Quality of Post-Acute Care in Skilled Nursing Facilities That Disproportionately Serve Black and Hispanic Patients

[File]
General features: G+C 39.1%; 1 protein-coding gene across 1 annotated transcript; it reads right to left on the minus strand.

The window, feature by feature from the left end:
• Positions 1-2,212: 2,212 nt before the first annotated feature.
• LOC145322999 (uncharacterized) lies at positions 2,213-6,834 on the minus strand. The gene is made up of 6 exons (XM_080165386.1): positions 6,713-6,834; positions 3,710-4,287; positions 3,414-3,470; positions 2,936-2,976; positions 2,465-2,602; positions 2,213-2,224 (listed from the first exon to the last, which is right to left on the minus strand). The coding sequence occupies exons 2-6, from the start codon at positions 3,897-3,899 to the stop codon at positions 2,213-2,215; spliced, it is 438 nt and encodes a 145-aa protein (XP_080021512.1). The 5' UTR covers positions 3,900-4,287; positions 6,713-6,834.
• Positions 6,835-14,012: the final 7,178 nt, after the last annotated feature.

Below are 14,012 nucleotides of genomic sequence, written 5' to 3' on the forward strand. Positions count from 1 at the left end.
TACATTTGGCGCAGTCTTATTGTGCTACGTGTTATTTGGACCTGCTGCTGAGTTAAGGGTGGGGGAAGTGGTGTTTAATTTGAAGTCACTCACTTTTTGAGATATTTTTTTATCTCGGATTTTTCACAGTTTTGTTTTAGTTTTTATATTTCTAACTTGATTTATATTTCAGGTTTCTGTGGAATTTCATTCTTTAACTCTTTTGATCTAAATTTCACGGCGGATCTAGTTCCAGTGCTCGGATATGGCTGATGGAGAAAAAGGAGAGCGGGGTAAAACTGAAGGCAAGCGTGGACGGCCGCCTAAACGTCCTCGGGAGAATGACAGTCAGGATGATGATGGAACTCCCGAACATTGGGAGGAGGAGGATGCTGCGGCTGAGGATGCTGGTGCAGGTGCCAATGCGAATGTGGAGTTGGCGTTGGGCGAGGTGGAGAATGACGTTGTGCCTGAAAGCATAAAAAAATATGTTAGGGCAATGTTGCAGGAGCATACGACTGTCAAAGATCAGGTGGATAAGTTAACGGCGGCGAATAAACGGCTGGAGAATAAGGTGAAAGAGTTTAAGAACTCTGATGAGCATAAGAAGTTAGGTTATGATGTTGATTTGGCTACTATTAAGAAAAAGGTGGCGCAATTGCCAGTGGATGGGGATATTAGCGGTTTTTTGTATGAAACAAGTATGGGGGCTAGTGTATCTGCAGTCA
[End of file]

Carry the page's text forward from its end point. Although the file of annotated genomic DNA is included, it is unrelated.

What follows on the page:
Quality of Post-Acute Care in Skilled Nursing Facilities That Disproportionately Serve Black and... Abstract Background Understanding and addressing racial and ethnic disparities in the quality of post-acute care in skilled nursing facilities is an important health policy issue, particularly as the Medicare program initiates value-based payments for these institutions. Methods Our final cohort included 649,187 Medicare beneficiaries in either the fee-for-service or Medicare Advantage programs, who were 65 and older and were admitted to a skilled nursing facility following an acute hospital stay, from 8,375 skilled nursing facilities. We examined the quality of care in skilled nursing facilities that disproportionately serve minority patients compared to non-Hispanic whites. Three measures, all calculated at the level of the facility, were used to assess quality of care in skilled nursing facilities: (a) 30-day rehospitalization rate; (b) successful discharge from the facility to the community; and (c) Medicare five-star quality ratings. Results We found that African American post-acute patients are highly concentrated in a small number of institutions, with 28% of facilities accounting for 80% of all post-acute admissions for African American patients. Similarly, just 20% of facilities accounted for 80% of all admissions for Hispanics. Skilled nursing facilities with higher fractions of African American patients had worse performance for three publicly reported quality measures: rehospitalization, successful discharge to the community, and the star rating indicator. Conclusions Efforts to address disparities should focus attention on institutions that disproportionately serve minority patients and monitor unintended consequences of value-based payments to skilled nursing facilities. Medicare beneficiaries, Racial segregation, Racial and ethnic disparities, Site of care, Rehospitalization rates With close to two million Medicare patients receiving care in skilled nursing facilities (SNFs) after being discharged from a hospital, improving quality of post-acute care is a high priority for the Department of Health and Human Services, the Centers for Medicare and Medicaid Services (CMS), and other stakeholders (1–3). Patients discharged from hospitals to skilled nursing facilities too often are readmitted, fail to return to the community, and suffer poor health outcomes, such as functional decline, cognitive impairment, and death (4–9). Post-acute care accounts for $60 billion in annual Medicare expenditures and is a primary driver of regional variations in overall Medicare spending (10–12). While post-acute care providers include home health agencies, inpatient rehabilitation facilities, long-term care hospitals and skilled nursing facilities, care in skilled nursing facilities represented $29 billion in 2014, or about half of Medicare’s post-acute spending in that year (10). Since 2011, Medicare has implemented efforts to improve quality of post-acute care through accountability, public reporting, and value-based payment strategies. For instance, CMS rates nursing homes using a five-star composite rating scale, which summarizes information about clinical outcomes, processes of care, nurse staffing, and information from onsite inspections (13). In addition, the Improving Medicare Post-Acute Care Transformation Act of 2014, driven by the rise in post-acute care, updated the Five-Star Quality Rating program by requiring skilled nursing facilities to report rates of potentially preventable 30-days post-discharge readmission measure and successful discharge to the community (14). Consumers can use these quality measures to make informed choices among nursing homes. These measures of post-acute quality are collected and reported in the aggregate at the skilled nursing facility level, without stratification for vulnerable subgroups such as racial/ethnic minorities. Therefore, they do not provide information about the presence of racial/ethnic disparities in the quality of post-acute care in skilled nursing facilities and how skilled nursing facilities that disproportionately serve minority patients fare on quality measures. Understanding these issues is important for three reasons. First, the Institute of Medicine has defined equity as a key dimension of quality and recommended stratified reporting of quality measures by race/ethnicity and socioeconomic status, as well as other characteristics (15). Second, experts have raised concerns that value-based strategies like pay for performance and public reporting may exacerbate disparities if these strategies penalize providers that disproportionately serve minority and low-income patients (16). Third, prior research has demonstrated racial and ethnic segregation in long-term nursing home care, with African American and Hispanic long-term nursing home residents clustered in a small number of facilities that have more staffing deficiencies, varying levels of financial resource, and deficiencies relative to facilities with higher proportions of white residents (17,18). There is limited evidence about whether these findings generalize to post-acute patients receiving skilled nursing facility care (19,20). Therefore, this study has two principal objectives. First, using data from all Medicare patients including those in Medicare Advantage, we determined the extent to which African American and Hispanic patients are concentrated within post-acute skilled nursing facilities. Second, we assessed the quality of post-acute care in facilities that disproportionately care for minority patients. Methods Study Design We conducted a cross-sectional, facility-level analysis of the association between the racial/ethnic composition of skilled nursing facilities’ patient populations and skilled nursing facilities’ quality of care, as measured by three performance indicators described below. Sources of Data/Study Population We merged the Minimum Data Set, the Online survey, Certification and Reporting database, Long-term Care Facts on Care in the United States, and the Medicare Master Beneficiary Summary File from 2013. The Minimum Data Set includes patient level information on all admissions to all Medicare-certified skilled nursing facilities, including persons enrolled in Medicare Advantage. The Medicare Master Beneficiary Summary File provides demographic characteristics, including race/ethnicity and ZIP Code of residence. We used the Research Triangle Institute’s race/ethnicity variable with the following mutually exclusive categories from the Medicare master file: non-Hispanic white (hereafter, “white”), non-Hispanic African American (hereafter, “African American”), and Hispanic. This variable has high sensitivity, positive predictive value, and kappa for whites, African Americans, and Hispanics (21).The Online survey, Certification, and Reporting database provides measures of nursing home performance collected in the annual survey and certification process for all Medicare- or Medicaid-certified nursing homes. Long-term Care Facts on Care in the United States contains data on nursing home care in the United States and Nursing Home Compare contained information about nursing home quality star ratings. We identified 975,203 Medicare beneficiaries in either the fee-for-service or Medicare Advantage programs who were 65 and older who had an admission to a skilled nursing facility following an acute hospital stay (one admission per patient during the study period. Among people with multiple admissions we selected the first admission). We excluded persons who had used long or short-term nursing home care in the prior 2 years because we wanted to focus on incident patients in skilled nursing facilities (N = 225,676). A sensitivity analysis that included all incident patients, including those with prior nursing home use, is described below in the analysis section. We further excluded patients who were not African American, Hispanic, or White (n = 20,631), who went to facilities with fewer than 25 admissions (n = 72,318; about 50% of skilled nursing facilities were also excluded), and those who were in facilities that did not match with the Online survey, Certification, and Reporting or Long-term Care Facts on Care in the U.S. databases or with missing star ratings (n = 6,546), and those with missing covariates (n = 845). Thus, this facility-level analysis was performed on 8,375 skilled nursing homes with 649,187 patients admitted to these facilities. Quality Measures Three measures, all calculated at the level of the facility, were used to assess quality of care in skilled nursing facilities: (a) 30-day rehospitalization rate; (b) successful discharge from the facility to the community; and (c) Medicare five-star quality ratings. The 30-day rehospitalization rate is defined as the proportion of patients who return to the hospital within 30 days following a new admission to a skilled nursing facility from the hospital (22). Each facility’s adjusted rehospitalization rate was calculated using observed rate of rehospitalizations within 30 days divided by the expected rate of rehospitalization within 30 days and multiplied by the national rate. Estimates were calculated using a predictive model that contains 33 different Minimum Data Set variables in six domains: demographic, functional status, prognosis, clinical condition, diagnoses, and services and treatment (23). Successful discharge is defined as discharge to the community within 100 days of skilled nursing facility admission from the hospital and remaining in the community without institutionalization for at least 30 days (24). Each facility’s adjusted rate of successful discharge was calculated using a predictive model of individual-level risk factors (ie, end-stage prognosis, hospice care, physical, and cognitive functioning). Then, individual rates were aggregated to the facility level. Finally, the adjusted successful discharge rate was calculated for each facility by dividing the observed rate by the expected rate and multiplying by the national average (5). These two measures have been widely used to assess quality of long-term care and are reported by the American Health Care Association (22,24). More information on these measures can be found on Long-term Care: Facts on Care (http://ltcfocus.org/). The last measure used was a binary variable of the skilled nursing facility’s Medicare five-star quality rating. Medicare five-star quality rating is a composite measure summarizing skilled nursing facilities’ staffing, quality measures, and health inspections related information with values ranging from 1 star for lowest quality to 5 stars for the highest quality facilities (25). For this outcome we created a binary indicator of whether the nursing home received a score of 4 or 5 stars versus nursing home that received less than 4. More information on these measures can be found on the Centers for Medicare and Medicaid Services’ website (https://www.cms.gov/medicare/provider-enrollment-and-certification/certificationandcomplianc/fsqrs.html). In addition, we reported skilled nursing facilities attributes, including the number of certified nursing assistant hours per resident day; licensed practical nurse per resident day; registered nurse per resident day, for-profit tax status, being part of a chain, and the proportion of facility residents whose primary support is Medicaid. Analysis The main unit of analysis was the skilled nursing facility. First, we calculated the percentage of all post-acute care patients in facilities who were African American and the percentage who were Hispanic. Then facilities were categorized into deciles (a) based on the percentage of African American patients, and (b) based on the percentage of Hispanic patients. As the distributions of African American and Hispanic patients differ, so did the categorization of facilities into deciles by these two groups. All the deciles did not contain exactly 10% of the patients since some nursing homes had low concentration of African Americans or Hispanic patients. On average, the proportion of African Americans in skilled nursing facilities ranged from 0 to 49% with 2,559 facilities having no African Americans. Facilities in the lowest-decile by percent of African Americans, which had no African American patients, comprised 22% of patients in our sample. As a result, the second decile had only 391 facilities and the remaining deciles were distributed conventionally with 669–929 facilities. Similarly, the proportion of Hispanics in skilled nursing facilities ranged from 0 to 30% for Hispanics with 3,848 facilities with no Hispanics. Therefore, the lowest-decile facilities by percent Hispanic comprised 35% of patients admitted to facilities without Hispanic patients. The next decile had only 185 facilities and the remaining deciles had anywhere from 512 to 852 facilities (See Supplementary Tables A1 and A2 for distribution of deciles). We used patient admissions to plot Lorenz curves for the cumulative distribution of admissions of African Americans, and Hispanics in relation to the cumulative distribution of number of skilled nursing facilities, ordered by either the proportion of African American or Hispanic patients within skilled nursing facilities. Then, we described facility characteristics of skilled nursing facilities according to deciles of the proportion of African American and Hispanic patients. We calculated associations between decile of percent African American and decile percent Hispanic in skilled nursing facilities and facility-adjusted 30-day rehospitalization rate; facility-adjusted successful discharge; and high star ratings. Finally, we calculated adjusted means using hospital referral region (26) and aggregated facility-level characteristics, including for-profit status, part of chain, the percentage of residents supported by Medicaid, volume, certified nursing assistant hours per day per resident, licensed practical nurse per hour per resident per day, and registered nurse per hour per day per resident. (Staffing measures were not included in the star rating models since CMS already uses these measures in the composite score, as mentioned above.) Means were calculated using generalized linear models (GLM) with PROC GENMOD; linear models were estimated for rehospitalization and successful discharge rates and modified Poisson with identity link function was used for star ratings (27). We performed sensitivity analysis including everyone who was admitted to a skilled nursing facility following an acute hospital stay in 2013 (870,817). We conducted statistical analysis using Statistical Analytics Software 9.4 (28). Graphs were plotted using STATA 14.2 (29). Brown University’s IRB approved the study protocol. Results The distribution of admissions across skilled nursing facilities by Medicare beneficiaries are shown in Figure 1, ordered according to the proportion of African Americans (Figure 1A) and Hispanics (Figure 1B) in each facility. Post-acute care admissions to skilled nursing facilities by White patients were mostly to facilities that account for a small number of admissions for African American or Hispanic patients. Approximately 72% (6,059) of facilities had a proportion of African American patients of 10% or below. These skilled nursing facilities accounted for 79% of admissions for White patients but only 20% of admissions for African American patients. The remaining 28% of skilled nursing facilities (2,316) accounted for 80% of all admissions by African Americans and 21% of admissions by White patients. Concentration in skilled nursing facilities among Hispanics was higher than that of African Americans. Approximately 80% (6,660) of facilities with a proportion of Hispanic admission below 6% accounted for 83% of post-acute care admissions for White patients but only 20% of all admissions for Hispanic patients. The remaining 20% of skilled nursing facilities (1,715) accounted for 80% percent of admissions by Hispanic patients (more information about the decile distribution can be found in the Supplementary Tables A1 and A2). Figure 1. View largeDownload slide Estimated national distribution of PAC admissions to skilled nursing facilities by African American (A) and Hispanic (B) Medicare Beneficiaries and White Medicare Beneficiaries. Notes: Distribution of admissions across skilled nursing facilities by White Medicare beneficiaries and African American Medicare beneficiaries (A) and Hispanic Medicare beneficiaries (B). Skilled nursing facilities are shown in order of the proportions of their Medicare patients who are African Americans, as opposed to White (A), and the proportions of their Medicare patients who are Hispanics, as opposed to White (B). The estimated number of admissions by White patients (dark gray bars) and African American patients (light gray bars in A) and Hispanic patients (light gray bars in B) is indicated for each facility, with the width of each bar encompassing 418 facilities. The cumulative proportion of admissions by White patients and by African American or Hispanic patients is shown by the cumulative-distribution Lorenz curves. Figure 1. View largeDownload slide Estimated national distribution of PAC admissions to skilled nursing facilities by African American (A) and Hispanic (B) Medicare Beneficiaries and White Medicare Beneficiaries. Notes: Distribution of admissions across skilled nursing facilities by White Medicare beneficiaries and African American Medicare beneficiaries (A) and Hispanic Medicare beneficiaries (B). Skilled nursing facilities are shown in order of the proportions of their Medicare patients who are African Americans, as opposed to White (A), and the proportions of their Medicare patients who are Hispanics, as opposed to White (B). The estimated number of admissions by White patients (dark gray bars) and African American patients (light gray bars in A) and Hispanic patients (light gray bars in B) is indicated for each facility, with the width of each bar encompassing 418 facilities. The cumulative proportion of admissions by White patients and by African American or Hispanic patients is shown by the cumulative-distribution Lorenz curves. According to summary statistics by deciles of African American and Hispanic patients admitted in Skilled nursing facilities, excluding the lowest decile with 0% of African American or Hispanic patients, registered nurse hours of care per day per resident decreased as the proportion of African American or Hispanic patients increased. In addition, skilled nursing facilities with the highest fraction of African American patients were more likely to be for profit, part of a chain of nursing homes, and have more residents whose primary support was Medicaid. Skilled nursing facilities that disproportionally treated Hispanics were more likely to be for profit and have a higher proportion of residents whose primary form of support was Medicaid, but not part of a chain. The joint difference across decile was significant statistically (p < .001; Presented in the Supplementary Tables A1 and A2). Figures 2 and 3 describe the relationship between the proportion of African American and Hispanic patients and the quality measures in the skilled nursing facility. Facilities that had a greater share of African American patients had substantially higher 30-day rehospitalization rates compared to rates in facilities with lower shares of African Americans. Skilled nursing facilities in the lowest decile of proportion of African Americans had an adjusted 30-day rehospitalization rate of 16.09% (95% CI 15.90–16.29), whereas facilities in the highest decile of proportion of African American patients had an adjusted readmission rate of 20.14% (95% CI 19.80–20.48). Similarly, the adjusted rate of successful discharge and the proportion of skilled nursing facilities with higher star ratings declined as the fraction of African Americans increased from deciles 2 through 9. Unlike the clear trend observed for African American majority facilities, associations between quality indicators in Hispanic majority facilities were more complex. Based on deciles of percentage of Hispanic patients in skilled nursing facilities, those facilities that had a greater share of Hispanics had less than one percentage point difference in 30-day readmission rates in the lowest decile compared to the highest decile. It was 17.34 (95% CI 17.17–17.50) for facilities in decile 1, and 18.10 (95% CI 17.77–18.42) for facilities in decile 8 (See Figure 2). Patients in skilled nursing facilities with lower proportions of Hispanics had a higher rate of successful discharge compared to other deciles with larger proportions of Hispanic patients. Successful discharge in decile 2 was 68.09 (95% CI 67.43–68.75) and 66.40 (95% CI 65.70–67.10) in decile 8. Finally, the last two deciles with higher fraction of Hispanics had fewer proportions of skilled nursing facilities with four or five star ratings. Figure 2. View largeDownload slide Facility level 30-day risk-adjusted rehospitalization rates, facility level risk-adjusted successful discharge, and Medicare nursing home star rating by average percent African Americans admitted to skilled nursing facilities. Note: The unit of analysis is the skilled nursing facility. Graphs are truncated to focus on the differences. The 30-day risk-adjusted skilled nursing facility rehospitalization measure and adjusted successful discharge to the community follow the American Health Care Association methodology (22,24), and Nursing Home Compare Five Star Quality Rating System is designed by the Centers for Medicare and Medicaid Services (25). There are 33 different demographic and clinical variables included in the risk adjustment model for the rehospitalization measure. Similarly, the discharge measure is risk adjusted using 59 demographic and clinical variables. The overall star rating of is based on facility performance for health inspections, staffing, and quality measures. Figure 2. View largeDownload slide Facility level 30-day risk-adjusted rehospitalization rates, facility level risk-adjusted successful discharge, and Medicare nursing home star rating by average percent African Americans admitted to skilled nursing facilities. Note: The unit of analysis is the skilled nursing facility. Graphs are truncated to focus on the differences. The 30-day risk-adjusted skilled nursing facility rehospitalization measure and adjusted successful discharge to the community follow the American Health Care Association methodology (22,24), and Nursing Home Compare Five Star Quality Rating System is designed by the Centers for Medicare and Medicaid Services (25). There are 33 different demographic and clinical variables included in the risk adjustment model for the rehospitalization measure. Similarly, the discharge measure is risk adjusted using 59 demographic and clinical variables. The overall star rating of is based on facility performance for health inspections, staffing, and quality measures. Figure 3. View largeDownload slide Facility level 30-day risk-adjusted rehospitalization rates, risk-adjusted successful discharge, and Medicare nursing home star rating by average percent Hispanics admitted to skilled nursing facilities. Figure 3. View largeDownload slide Facility level 30-day risk-adjusted rehospitalization rates, risk-adjusted successful discharge, and Medicare nursing home star rating by average percent Hispanics admitted to skilled nursing facilities. As shown in Figure 4 for deciles of percentage of African American patients in skilled nursing facilities, we obtained similar patterns between facility deciles and these three outcomes after adjusting for hospital referral region. For example, comparing skilled nursing facilities in the lowest and highest decile of percentage of African American patients, there was a 4.05 percentage point difference in 30-day rehospitalization rates (95% CI 3.70–4.40), and 17.06 percentage point difference in facilities with 4–5 star ratings (95% CI 13.04–21.09). Similarly, compared to skilled nursing facilities in the lowest decile of the share of Hispanics, skilled nursing facilities in the highest decile had a 0.76 percentage point (95% CI 0.43–1.10) higher 30-day rehospitalization rate. Regarding star ratings, no significant associations were found when comparing facilities in the extreme deciles of percentage of Hispanic patients. These patterns remained relatively consistent after adjusting for facility characteristics (Figures 4 and 5) and in sensitivity analysis (Supplementary Tables A3–A6). Figure 4. View largeDownload slide Facility level adjusted 30-day rehospitalization rates, facility level adjusted successful discharge, and Medicare nursing home star rating by average percent African Americans admitted to skilled nursing facilities. Means are adjusted by (a) hospital referral region, and (b) hospital referral region and facility characteristics. Note: There were 65,243 patients admitted to facilities in the highest decile share of percent of African American. A 4% difference in rehospitalization and successful rates means that 2,610 more patients get readmitted to the hospital and/or are successfully discharged. Finally, a 17% difference in higher star ratings means that 1,109 less patients go to nursing home with at least four stars. Figure 4. View largeDownload slide Facility level adjusted 30-day rehospitalization rates, facility level adjusted successful discharge, and Medicare nursing home star rating by average percent African Americans admitted to skilled nursing facilities. Means are adjusted by (a) hospital referral region, and (b) hospital referral region and facility characteristics. Note: There were 65,243 patients admitted to facilities in the highest decile share of percent of African American. A 4% difference in rehospitalization and successful rates means that 2,610 more patients get readmitted to the hospital and/or are successfully discharged. Finally, a 17% difference in higher star ratings means that 1,109 less patients go to nursing home with at least four stars. Figure 5. View largeDownload slide Facility level adjusted 30-day rehospitalization rates, facility level adjusted successful discharge, and Medicare nursing home star rating by average percent Hispanic admitted to skilled nursing facilities. Means are adjusted by (a) hospital referral region, and (b) hospital referral region and facility characteristics. Figure 5. View largeDownload slide Facility level adjusted 30-day rehospitalization rates, facility level adjusted successful discharge, and Medicare nursing home star rating by average percent Hispanic admitted to skilled nursing facilities. Means are adjusted by (a) hospital referral region, and (b) hospital referral region and facility characteristics. Discussion In this national study of the quality of post-acute care in skilled nursing facilities that served African American and Hispanic Medicare beneficiaries, we found some differences in the quality of care between facilities that serve higher and lower proportions of Hispanic beneficiaries, and more substantial differences in the quality of care between facilities that serve higher and lower proportions of African American beneficiaries. Skilled nursing facilities in the top decile ranked by proportion of African Americans had on average 4.05 percentage point higher 30-day rehospitalization rates compared to facilities that serve no African Americans. For the other two measures examined—successful discharge and Medicare five-star quality rating system—facilities that serve on average less than one percent beneficiaries who were African Americans had 3.33 percentage point higher successful discharge rates and 17.06 percentage point higher star ratings compared to facilities that serve on average 50% of patients who were African Americans. There were 65,243 patients admitted to facilities in the highest decile share of percent of African American. A 4% difference in rehospitalization and successful rates means that 2,610 more patients get readmitted to the hospital and/or are successfully discharged. Finally, a 17% difference in higher star ratings means that 1,109 less patients go to nursing home with at least four stars. Another important finding in this study, as in previous studies (20), is the segregation of care among post-acute care patients: we found a striking concentration of African American and Hispanic Medicare patients in a relatively small number of skilled nursing facilities. Approximately 80% of all admissions by African American patients occurred in just 28% of skilled nursing facilities. Similarly, 80% of all Hispanic admissions occurred in just 20% of skilled nursing facilities, with about 40% of the facilities being high-Hispanic and African American facilities. Facility nursing staffing declined as the proportion of African American or Hispanic patients increased. As in prior studies long-term care settings (17,18,30), overall patterns show that registered nurse hours of care per day per resident decreased in facilities with higher proportions of African American or Hispanic patients receiving post-acute care. In addition, skilled nursing facilities that disproportionally treated African Americans or Hispanics were more likely to be for-profit and have more residents whose primary support was Medicaid. Understanding and addressing disparities in post-acute care at a national level must include consideration of the concentration of minority groups in skilled nursing facilities with lower performance and nurse staffing. Studies have found patterns of racial segregation among providers (19,31–35), including nursing homes (17), and association of segregation on disparities in the quality of care. Among post-acute patients discharged to skilled nursing facilities, Li et al. (20) found that African Americans were more likely to be rehospitalized, which was explained by patient and facility characteristics. We extended this work to disparities among Hispanics in post-acute care to demonstrate that African American patients and Hispanic Medicare patients are more likely to go to facilities that are characterized by poor quality measured across different quality constructs, which may include rehospitalization rates, successful discharge, and star-ratings. These findings reinforce the results of other studies in the long-term care setting, demonstrating that African Americans and Hispanics receive care in nursing homes with serious deficiencies, financial vulnerability, and lower staffing ratios (18,30). Smith and colleagues as well as Li and colleagues found that African American residents were more likely to be in facilities with more deficiencies, a high proportion of Medicaid residents, lower percent private pay, and substantial understaffing (20,36). Similarly, Fennell found that facilities that served a predominantly white population were more likely to be deficiency-free, and have higher levels of total direct care staffing, higher ratios of registered nurses to all nurses, higher percentages of private-pay patients, and lower percentages of nursing home residents who were Medicaid-supported (30). Our study has some limitations. First, our study is cross-sectional in nature and we could not assess the causal relation between race/ethnicity and care in the lower-performing facilities. Second, we were limited in our ability to account for other sociodemographic factors that may influence the quality of care that is received by different racial and ethnic groups across skilled nursing facilities. There are also several implications for policy and future research of our study. Nursing Home Compare is a tool to support informed decision making for consumers and encourage providers to improve quality of care (37). Yet prior research has found that public reporting on nursing homes has little impact on consumers’ choices (38,39), which may in turn result in minimal changes to quality and performance of nursing homes (34). Initial choice of skilled nursing facility for post-acute care may be guided by hospital discharge planners, and bed availability (40,41). Skilled nursing facilities may also try to select patients that are less likely to require Medicaid-financed long-term care, as such patients typically generate lower reimbursements. Minority patients may be exhibiting race- or distance-based preferences. Patients and their families may choose facilities that are near their communities and/or that have a higher share of residents of their own racial/ethnic background (42). Yet, it may also be a result of access issues and could mean that these lower quality nursing homes are found in more segregated neighborhoods (28). These dynamics not only limit nursing home choice, but may further contribute to nursing home segregation and disparities in quality of care. Another policy implication that arises from these results is that efforts to address racial/ethnic disparities in post-acute skilled nursing care should target efforts and resources for the relatively small number of facilities that disproportionately care for African American and Hispanic patients (18,30). The Centers for Medicare and Medicaid Services has implemented a series of pay-for-performance measures designed to reward nursing homes for achieving better performance. In terms of cost, a 4% difference in rehospitalization rates for nursing homes in the highest decile may translate into ~$26 million in Medicare costs (43). The Skilled Nursing Facility Value-Based Purchasing Program will start in 2019. It is designed to promote better outcomes and experiences for post-acute skilled nursing care patients using measures assessing all-cause and potentially preventable readmissions (44). Yet our study suggests that this initiative has the potential to penalize skilled nursing facilities with higher proportions of minority patients, which may take away the resources they need to effect improvement as they tend to have worse performance on those measures. Policymakers should monitor the unintended consequences of public reporting and other quality programs, so that these initiatives ideally reduce disparities rather than erode quality of care in skilled nursing facilities with higher proportion of minority patients. Financial penalties may lead minority-serving institutions to further decrease staffing or to close, which would restrict access to these institutions (45). Lower performing skilled nursing facilities could be forced to close, and an unintended consequence may be restricting access to SNF care to African Americans and Hispanics who are admitted to these institutions (30). Conclusion Our study documents substantial racial and ethnic concentration of post-acute patients in a small number of skilled nursing facilities. Skilled nursing facilities with higher fractions of African American patients have markedly worse rates of 30-day rehospitalization, successful discharge to the community, and composite star ratings. There was a more modest inverse gradient between fraction of Hispanic patients and quality. Achieving health care equity in post-acute care may require targeted quality improvement efforts for skilled nursing facilities that disproportionally serve minority patients and monitoring of potential adverse consequences of pay-for-performance and public reporting programs for minority-serving facilities. Supplementary Material Supplementary data is available at The Journals of Gerontology, Series A: Biological Sciences and Medical Sciences online. Funding National Institute on Aging Grant Nos. P01AG027296-07 and P01A G027296-07S1. The National Institute on Aging had no role in the design and conduct of the study; in the collection, management, analysis, and interpretation of the data; or in the preparation, review, or approval of the manuscript. Conflict of interest Dr. Trivedi reports consulting for the Merck Manual. Dr. Mor is the Chair of the Independent Quality Committee at HCR ManorCare and is compensated for this service. He is a paid consultant to NaviHealth, Inc. and chairs their Scientific Advisory Board. He is a former Director at PointRight, Inc. While he no longer provides any services or holds any positions at PointRight, he still has a small amount of equity in the company. References 1. Acumen, LLC. 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Association of race and sites of care with pressure ulcers in high-risk nursing home residents. JAMA . 2011; 306: 179– 186. doi: 10.1001/jama.2011.942 Google Scholar CrossRef Search ADS PubMed  20. Li Y, Glance LG, Yin J, Mukamel DB. Racial disparities in rehospitalization among medicare patients in skilled nursing facilities. Am J Public Health . 2011; 101: 875– 882. doi: 10.2105/AJPH.2010.300055 Google Scholar CrossRef Search ADS PubMed  21. Eicheldinger C, Bonito A. More Accurate Racial and Ethnic Codes for Medicare Administrative Data [Internet]. 2008. https://www.cms.gov/Research-Statistics-Data-and-Systems/Research/HealthCareFinancingReview/downloads/08springpg27.pdf. Accessed May 4, 2017. 22. American Health Care Association. 30-Day Risk-Adjusted SNF Rehospitalization Measure [Internet]. 2017. https://www.ahcancal.org/research_data/trendtracker/Documents/Rehospitalization%20Help%20Doc.pdf. Accessed July 25, 2017. 23. Thomas KS, Mor V, Tyler DA, Hyer K. The relationships among licensed nurse turnover, retention, and rehospitalization of nursing home residents. Gerontologist . 2013; 53: 211– 221. doi: 10.1093/geront/gns082 Google Scholar CrossRef Search ADS PubMed  24. American Health Care Association. Discharge to Community Measure [Internet] . 2017. https://www.ahcancal.org/research_data/trendtracker/Documents/Discharge%20to%20Community%20Help%20Doc.pdf. Accessed July 25, 2017. 25. Centers for Medicare and Medicaid Services. Design for Nursing Home Compare Five-Star Quality Rating System: Technical Users’ Guide [Internet]. 2017. https://www.cms.gov/Medicare/Provider-Enrollment-and-Certification/CertificationandComplianc/Downloads/usersguide.pdf. Accessed July 25, 2017. 26. The Center for the Evaluative Clinical Sciences: Dartmouth Medical School. The Dartmouth Atlas of Health Care [Internet]. 1996. http://www.dartmouthatlas.org/downloads/atlases/96Atlas.pdf. Accessed July 25, 2017. 27. Spiegelman D, Hertzmark E. 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Separate and unequal: racial segregation and disparities in quality across U.S. nursing homes. Health Aff (Millwood) . 2007; 26: 1448– 1458. doi: 10.1377/hlthaff.26.5.1448 Google Scholar CrossRef Search ADS PubMed  37. Werner R, Stuart E, Polsky D. Public reporting drove quality gains at nursing homes. Health Aff (Millwood) . 2010; 29: 1706– 1713. doi: 10.1377/hlthaff.2009.0556 Google Scholar CrossRef Search ADS PubMed  38. Werner RM, Norton EC, Konetzka RT, Polsky D. Do consumers respond to publicly reported quality information? Evidence from nursing homes. J Health Econ . 2012; 31: 50– 61. doi: 10.1016/j.jhealeco. 2012.01.001 Google Scholar CrossRef Search ADS PubMed  39. Grabowski DC, Town RJ. Does information matter? Competition, quality, and the impact of nursing home report cards. Health Serv Res . 2011; 46: 1698– 1719. doi: 10.1111/j.1475-6773.2011.01298.x Google Scholar CrossRef Search ADS PubMed  40. Showalter S. A Perfectly Legal Way to Help Patients Pick Higher-Quality Post-Acute Providers [Internet]. 2015. http://www.hfma.org/Content.aspx?id=29698 Accessed February 16, 2017. 41. Department of Health and Human Services. Medicare Hospital Discharge Planning [Internet]. 1997. https://oig.hhs.gov/oei/reports/oei-02-94-00320.pdf. Accessed February 16, 2017. 42. Rahman M, Foster AD. Racial segregation and quality of care disparity in US nursing homes. J Health Econ . 2015; 39: 1– 16. doi: 10.1016/j.jhealeco.2014.09.003 Google Scholar CrossRef Search ADS PubMed  43. Levinson D; Inspector General. Medicare Nursing Home Resident Hospitalization Rates Merit Additional Monitoring [Internet] . Washington, DC: US Office of Inspector General; 2013. https://oig.hhs.gov/oei/reports/oei-06-11-00040.pdf. Accessed February 22, 2018. 44. Centers for Medicare & Medicaid Services. The Skilled Nursing Facility Value-Based Purchasing Program (SNFVBP) [Internet]. 2016. https://www.cms.gov/Medicare/Quality-Initiatives-Patient-Assessment-Instruments/Value-Based-Programs/Other-VBPs/SNF-VBP.html. Accessed February 16, 2017. 45. Feng Z, Lepore M, Clark MAet al.   Geographic concentration and correlates of nursing home closures: 1999–2008. Arch Intern Med . 2011; 171: 806– 813. doi: 10.1001/archinternmed.2010.492 Google Scholar CrossRef Search ADS PubMed  © The Author(s) 2018. Published by Oxford University Press on behalf of The Gerontological Society of America. All rights reserved. For permissions, please e-mail: journals.permissions@oup.com. 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Quality of Post-Acute Care in Skilled Nursing Facilities That Disproportionately Serve Black and Hispanic Patients